Don Cherry (Adam d’Oliveira photography)
A switch to Rogers put his prevalence in flux, but whether weighing in on fighting, Stroumboulopoulos or even “advanced stats,” people are still watching in droves. Ryan Kennedy explains why.When super draft prospect Connor McDavid broke his hand in a fight in November, the number of hot takes on the matter scorched the media landscape. Everyone was expected to weigh in and NHL players were not immune. Boston Bruins power forward Milan Lucic was one of them and, given his appetite for truculence, his response was no surprise. “You definitely respect the fact he’s willing to step up for himself,” Lucic said. “On another point, not contradicting or going against what Don Cherry was saying, it’s good to see that a player of his caliber has that fire.” Did you catch that right there? Lucic, a 6-foot-3, 235-pound bruiser who has never been shy about speaking his mind, just wanted to make it clear he wasn’t trying to run afoul of Cherry, who had stated publicly he didn’t think a pure skill player such as McDavid should be fighting.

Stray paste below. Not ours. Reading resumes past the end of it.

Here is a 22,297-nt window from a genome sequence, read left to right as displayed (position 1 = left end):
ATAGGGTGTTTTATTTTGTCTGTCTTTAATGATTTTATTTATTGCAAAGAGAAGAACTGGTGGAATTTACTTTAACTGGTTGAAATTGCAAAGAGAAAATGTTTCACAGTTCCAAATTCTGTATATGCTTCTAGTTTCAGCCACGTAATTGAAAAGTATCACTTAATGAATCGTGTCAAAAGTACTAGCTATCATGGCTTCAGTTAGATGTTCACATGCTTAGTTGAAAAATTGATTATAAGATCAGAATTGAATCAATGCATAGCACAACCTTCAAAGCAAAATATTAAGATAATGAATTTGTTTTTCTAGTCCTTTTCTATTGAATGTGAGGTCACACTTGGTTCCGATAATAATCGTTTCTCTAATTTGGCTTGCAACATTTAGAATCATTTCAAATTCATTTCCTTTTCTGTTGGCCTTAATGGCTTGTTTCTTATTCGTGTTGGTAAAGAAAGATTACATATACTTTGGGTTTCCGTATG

But that’s the influence Cherry, now 80, still wields in the hockey world. At the Air Canada Centre in Toronto, you will find the largest concentration of NHL reporters in the English-speaking world on a Saturday night, and when Coach’s Corner comes on during the first intermission, a huge crowd gathers around the TV monitors. Some of those gawkers hate Cherry, some love him, but the crowd is much thinner when any other commentator speaks on a broadcast.This was supposed to a tough year for Cherry. Rogers Media had won the NHL’s exclusive national broadcasting rights and essentially made his former employer, the CBC, a ward of the conglomerate. His buddy and sidekick Ron MacLean had been jettisoned from the main news desk and now spends his time travelling from town to town, broadcasting from hockey outposts and joining Cherry in studio as much as his schedule permits. But ‘Grapes’ still carries a ton of weight and he stands by his resume. “I watch hockey every night,” he said. “I go to minor midget games, I saw McDavid when he was a bantam, I was coach of the year in the AHL and the NHL. I’m coaching the CHL Top Prospects Game and I was a player. From April 8 to June 19 in the playoffs, I’ve been on the air every other night for 34 years. I want somebody to beat that on credentials – I know what I’m talking about.” And lots of folks agree. The most popular YouTube clips of his Coach’s Corner segment get clicks in the six-figure range, despite the fact most hockey fans watched it live already. Sure, change is coming to the broadcasting landscape, but Cherry still has fun out there every Saturday night, and his early experience under the reign of Rogers Media has been good after initial fears about the takeover. “Nobody really knew what was going to happen – I was concerned,” he said. “But it’s even a little better now because I don’t have to see anyone. And I have the best opening and closing (graphics) I’ve ever had.” Cherry said his studio is sequestered from the other sets, so he just shows up and does his business with little distraction from outside sources. Not that he’s against his new compatriots. George Stroumboulopoulos, the man who was brought in to replace MacLean at the main desk, may be “a different cat,” in Cherry’s words, but Grapes also counts him as an ally. That’s because Stroumboulopoulos once had former NHL agitator Sean Avery on his talk show and stood up to Avery when he trashed Cherry on air. “I never forgot that,” Cherry said. “He’s all right in my books.” Not that he enjoys what MacLean is going through, especially when the host’s schedule means doing Coach’s Corner via split screen from say, Fort McMurray, Alta. “I don’t like it,” Cherry said. “It’s difficult for Ron, too. We can kibitz more when we’re together. But it won’t happen often.” As for how the new-ish post is going, it really depends on who you ask – or more accurately, who wants to tell you what they think. After Cherry complained on-air about the amount of time his segment was given (something that, for the record, he had also said numerous times in the past with CBC), multiple media outlets conducted polls on Cherry’s deployment. Were people happy with less Cherry or outraged that there wasn’t more of the colorful commentator? The question unfortunately just became a Rorschach test for the newspapers themselves – left-leaning surveys didn’t like him, while right-leaning surveys championed Cherry. As for overall ratings, it’s difficult to pinpoint the specific impact of Coach’s Corner, but ratings are down for the whole broadcast since Rogers took over. Despite being on the same channel (CBC) at the same time, the prime-time Hockey Night in Canada broadcast on Saturdays isn’t faring as well year over year. Last November, the event was usually a top-10 ratings winner for all of Canadian television, even coming in second the first week of the month. This year, no November HNIC did better than 23rd overall, drawing fewer than 1.5 million eyeballs per week versus more than two million under CBC’s independent watch, according to Numeris, a not-for-profit industry organization. And it’s not like Cherry is changing. He’s still rocking flamboyant suits, he still goes a little overboard on occasion (which he readily admits to) and he still has an opinion that he wants to get out there. For example, the man who gave us the Christmas stocking staple Rock’Em Sock’Em videos now lives in a world where NHL enforcers will need radio tags if they get any more endangered. But as much as Cherry loves the policemen of hockey, you can’t call him dogmatic when it comes to the issue of fists without talent. “I always believed a guy should be able to play,” he said. “If you look at my Boston Bruins teams, John Wensink had 28 goals one year, Stan Jonathan could score 20 and Terry O’Reilly was one of our best players.” Cherry still thinks the Toronto Maple Leafs should have found space on their fourth line for fighters Colton Orr and Frazer McLaren, though stat heads would disagree. Grapes isn’t ignorant of the analytics movement, either, even if he believes puck-possession players can be intuited by the best coaches. “Toe Blake – he could tell if a guy had the puck a lot,” he said. “Pat Burns, Pat Quinn…they were proud to say they weren’t Xs and Os guys. I don’t think (stats knowledge) hurts. If you say it’s not a big deal, people think you’re from a hundred years ago.” Interestingly, Cherry had a nice anecdote about why players themselves probably shouldn’t care about advanced stats: historically, numbers both good and bad have influenced their play and usually for the worse. “I always tried to keep the plus-minus away from the players,” Cherry said. “When the numbers came out I always tried to hide them.” You can wonder when he will finally cede his spot at the table, but the man himself is quite happy to be where he is today. “People ask me when I’m going to retire. “I say, ‘retire from what?’ If I get put off, it’s been a great run.” This feature appears in the Jan. 26 edition of The Hockey News magazine. Get in-depth features like this one, and much more, by subscribing now.